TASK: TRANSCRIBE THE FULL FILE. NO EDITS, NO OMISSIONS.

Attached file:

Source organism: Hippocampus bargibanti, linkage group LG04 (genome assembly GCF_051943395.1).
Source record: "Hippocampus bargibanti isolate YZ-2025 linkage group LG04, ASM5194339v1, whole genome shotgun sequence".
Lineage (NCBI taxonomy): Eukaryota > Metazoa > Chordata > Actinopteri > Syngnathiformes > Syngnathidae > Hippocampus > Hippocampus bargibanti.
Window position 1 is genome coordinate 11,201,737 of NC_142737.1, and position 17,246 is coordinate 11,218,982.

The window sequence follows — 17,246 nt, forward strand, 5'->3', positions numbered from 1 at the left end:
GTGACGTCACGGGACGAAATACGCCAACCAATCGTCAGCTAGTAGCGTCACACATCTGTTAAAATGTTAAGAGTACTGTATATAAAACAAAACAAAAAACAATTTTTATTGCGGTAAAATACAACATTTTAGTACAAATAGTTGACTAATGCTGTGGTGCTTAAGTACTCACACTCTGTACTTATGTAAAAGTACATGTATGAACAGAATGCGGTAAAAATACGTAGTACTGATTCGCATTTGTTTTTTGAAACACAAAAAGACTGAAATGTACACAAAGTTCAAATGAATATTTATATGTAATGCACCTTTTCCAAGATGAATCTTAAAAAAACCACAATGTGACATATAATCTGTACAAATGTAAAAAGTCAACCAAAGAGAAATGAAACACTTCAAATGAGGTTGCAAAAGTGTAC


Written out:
Source organism: Hippocampus bargibanti, linkage group LG04 (genome assembly GCF_051943395.1).
Source record: "Hippocampus bargibanti isolate YZ-2025 linkage group LG04, ASM5194339v1, whole genome shotgun sequence".
Lineage (NCBI taxonomy): Eukaryota > Metazoa > Chordata > Actinopteri > Syngnathiformes > Syngnathidae > Hippocampus > Hippocampus bargibanti.
Window position 1 is genome coordinate 11,201,737 of NC_142737.1, and position 17,246 is coordinate 11,218,982.

The window sequence follows — 17,246 nt, forward strand, 5'->3', positions numbered from 1 at the left end:
GTGACGTCACGGGACGAAATACGCCAACCAATCGTCAGCTAGTAGCGTCACACATCTGTTAAAATGTTAAGAGTACTGTATATAAAACAAAACAAAAAACAATTTTTATTGCGGTAAAATACAACATTTTAGTACAAATAGTTGACTAATGCTGTGGTGCTTAAGTACTCACACTCTGTACTTATGTAAAAGTACATGTATGAACAGAATGCGGTAAAAATACGTAGTACTGATTCGCATTTGTTTTTTGAAACACAAAAAGACTGAAATGTACACAAAGTTCAAATGAATATTTATATGTAATGCACCTTTTCCAAGATGAATCTTAAAAAAACCACAATGTGACATATAATCTGTACAAATGTAAAAAGTCAACCAAAGAGAAATGAAACACTTCAAATGAGGTTGCAAAAGTGTAC